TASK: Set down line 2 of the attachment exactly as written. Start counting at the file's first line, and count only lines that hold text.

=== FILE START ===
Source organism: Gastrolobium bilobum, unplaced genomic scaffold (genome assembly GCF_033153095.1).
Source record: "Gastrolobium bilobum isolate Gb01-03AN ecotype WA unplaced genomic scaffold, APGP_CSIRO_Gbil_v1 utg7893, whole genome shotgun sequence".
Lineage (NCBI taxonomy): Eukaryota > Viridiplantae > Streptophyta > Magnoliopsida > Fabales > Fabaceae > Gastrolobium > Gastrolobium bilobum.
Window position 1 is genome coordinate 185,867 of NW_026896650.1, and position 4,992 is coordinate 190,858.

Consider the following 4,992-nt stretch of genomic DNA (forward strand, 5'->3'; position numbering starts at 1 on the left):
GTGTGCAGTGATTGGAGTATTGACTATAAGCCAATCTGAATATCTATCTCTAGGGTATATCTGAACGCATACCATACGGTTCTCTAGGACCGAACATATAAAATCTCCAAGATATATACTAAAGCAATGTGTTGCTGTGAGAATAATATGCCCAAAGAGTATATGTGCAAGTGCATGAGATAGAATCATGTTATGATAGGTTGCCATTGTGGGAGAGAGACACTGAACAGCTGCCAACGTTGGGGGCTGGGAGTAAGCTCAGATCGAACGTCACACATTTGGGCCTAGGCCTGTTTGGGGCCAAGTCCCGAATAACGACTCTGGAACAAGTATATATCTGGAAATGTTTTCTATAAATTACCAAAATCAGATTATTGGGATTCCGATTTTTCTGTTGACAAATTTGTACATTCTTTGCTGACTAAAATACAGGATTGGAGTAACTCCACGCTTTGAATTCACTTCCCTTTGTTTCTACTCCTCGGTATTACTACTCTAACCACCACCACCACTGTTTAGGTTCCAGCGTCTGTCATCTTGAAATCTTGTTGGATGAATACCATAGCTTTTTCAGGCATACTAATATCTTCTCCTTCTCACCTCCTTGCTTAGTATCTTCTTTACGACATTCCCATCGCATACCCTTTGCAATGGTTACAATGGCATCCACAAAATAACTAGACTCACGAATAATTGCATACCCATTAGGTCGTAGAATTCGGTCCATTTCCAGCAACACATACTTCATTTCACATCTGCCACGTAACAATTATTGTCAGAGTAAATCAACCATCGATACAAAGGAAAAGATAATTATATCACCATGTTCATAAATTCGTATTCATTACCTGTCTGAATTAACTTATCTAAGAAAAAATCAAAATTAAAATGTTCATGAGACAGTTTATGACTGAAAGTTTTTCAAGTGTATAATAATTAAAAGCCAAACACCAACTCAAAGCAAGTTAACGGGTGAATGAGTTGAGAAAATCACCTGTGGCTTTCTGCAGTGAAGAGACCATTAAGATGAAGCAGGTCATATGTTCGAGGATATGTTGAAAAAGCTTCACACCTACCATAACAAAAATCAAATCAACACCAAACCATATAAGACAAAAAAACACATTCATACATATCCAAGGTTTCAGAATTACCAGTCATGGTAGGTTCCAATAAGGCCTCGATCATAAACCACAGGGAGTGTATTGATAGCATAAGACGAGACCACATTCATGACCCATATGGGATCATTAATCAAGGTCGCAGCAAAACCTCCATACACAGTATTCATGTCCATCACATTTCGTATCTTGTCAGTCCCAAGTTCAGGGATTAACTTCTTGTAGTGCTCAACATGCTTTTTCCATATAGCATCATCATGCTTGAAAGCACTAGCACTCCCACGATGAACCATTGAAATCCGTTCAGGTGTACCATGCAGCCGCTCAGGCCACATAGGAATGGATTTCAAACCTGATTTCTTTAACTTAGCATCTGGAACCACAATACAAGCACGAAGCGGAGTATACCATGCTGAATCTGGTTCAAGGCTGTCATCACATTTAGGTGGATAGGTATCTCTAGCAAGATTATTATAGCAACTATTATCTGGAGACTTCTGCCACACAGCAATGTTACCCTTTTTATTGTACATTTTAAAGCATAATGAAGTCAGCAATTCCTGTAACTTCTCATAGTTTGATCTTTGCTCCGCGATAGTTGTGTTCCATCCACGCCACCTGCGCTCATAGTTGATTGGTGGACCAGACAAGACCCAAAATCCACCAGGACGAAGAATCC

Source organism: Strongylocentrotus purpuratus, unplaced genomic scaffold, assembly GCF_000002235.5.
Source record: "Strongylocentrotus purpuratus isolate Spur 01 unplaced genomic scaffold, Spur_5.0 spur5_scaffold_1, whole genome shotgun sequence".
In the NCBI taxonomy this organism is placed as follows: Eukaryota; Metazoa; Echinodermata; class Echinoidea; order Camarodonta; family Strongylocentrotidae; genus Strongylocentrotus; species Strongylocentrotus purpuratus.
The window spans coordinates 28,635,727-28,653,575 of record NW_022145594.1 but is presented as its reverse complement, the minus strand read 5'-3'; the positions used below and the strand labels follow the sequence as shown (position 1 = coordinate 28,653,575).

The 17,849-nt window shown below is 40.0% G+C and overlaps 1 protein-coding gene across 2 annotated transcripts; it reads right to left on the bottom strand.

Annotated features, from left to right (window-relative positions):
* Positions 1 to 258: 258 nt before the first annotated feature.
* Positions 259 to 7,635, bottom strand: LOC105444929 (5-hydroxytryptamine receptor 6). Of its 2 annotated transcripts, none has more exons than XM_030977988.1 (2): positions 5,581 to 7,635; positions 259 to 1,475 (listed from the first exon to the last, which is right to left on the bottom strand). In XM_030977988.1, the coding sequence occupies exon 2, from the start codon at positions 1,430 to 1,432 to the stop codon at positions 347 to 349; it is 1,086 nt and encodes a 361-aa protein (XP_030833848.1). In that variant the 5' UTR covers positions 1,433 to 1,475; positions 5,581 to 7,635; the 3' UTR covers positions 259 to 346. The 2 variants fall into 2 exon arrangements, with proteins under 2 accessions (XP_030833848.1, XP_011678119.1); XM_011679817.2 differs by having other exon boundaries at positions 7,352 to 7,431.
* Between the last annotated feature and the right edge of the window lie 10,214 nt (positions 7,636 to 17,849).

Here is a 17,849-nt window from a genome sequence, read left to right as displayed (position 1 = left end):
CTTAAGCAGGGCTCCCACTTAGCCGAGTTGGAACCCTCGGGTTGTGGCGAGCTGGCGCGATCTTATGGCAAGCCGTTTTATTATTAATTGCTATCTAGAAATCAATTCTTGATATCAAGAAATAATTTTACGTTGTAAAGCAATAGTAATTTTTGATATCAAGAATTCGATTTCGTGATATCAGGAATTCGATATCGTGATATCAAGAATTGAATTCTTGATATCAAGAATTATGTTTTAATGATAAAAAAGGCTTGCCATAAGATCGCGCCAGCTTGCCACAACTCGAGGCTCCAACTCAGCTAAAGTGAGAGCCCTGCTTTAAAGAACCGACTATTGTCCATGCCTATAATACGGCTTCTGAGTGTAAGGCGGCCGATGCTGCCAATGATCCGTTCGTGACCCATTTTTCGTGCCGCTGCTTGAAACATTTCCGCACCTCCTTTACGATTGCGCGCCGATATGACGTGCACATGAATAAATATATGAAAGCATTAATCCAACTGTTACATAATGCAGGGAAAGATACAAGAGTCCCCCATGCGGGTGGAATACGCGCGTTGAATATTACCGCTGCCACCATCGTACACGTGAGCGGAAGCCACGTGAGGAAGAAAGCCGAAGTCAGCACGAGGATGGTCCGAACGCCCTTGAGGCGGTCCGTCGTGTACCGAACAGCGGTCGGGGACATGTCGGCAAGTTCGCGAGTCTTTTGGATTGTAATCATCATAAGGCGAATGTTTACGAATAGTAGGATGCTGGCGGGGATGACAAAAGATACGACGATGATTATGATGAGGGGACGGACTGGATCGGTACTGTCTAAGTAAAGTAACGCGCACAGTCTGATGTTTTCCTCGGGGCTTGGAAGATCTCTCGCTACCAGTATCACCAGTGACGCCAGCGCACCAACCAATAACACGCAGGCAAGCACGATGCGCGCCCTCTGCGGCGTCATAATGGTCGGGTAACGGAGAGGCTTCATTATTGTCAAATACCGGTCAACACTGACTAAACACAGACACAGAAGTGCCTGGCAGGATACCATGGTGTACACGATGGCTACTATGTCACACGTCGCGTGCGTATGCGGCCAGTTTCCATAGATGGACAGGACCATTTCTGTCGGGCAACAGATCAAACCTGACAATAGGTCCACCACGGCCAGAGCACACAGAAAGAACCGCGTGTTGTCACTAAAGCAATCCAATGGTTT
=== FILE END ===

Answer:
Source record: "Gastrolobium bilobum isolate Gb01-03AN ecotype WA unplaced genomic scaffold, APGP_CSIRO_Gbil_v1 utg7893, whole genome shotgun sequence".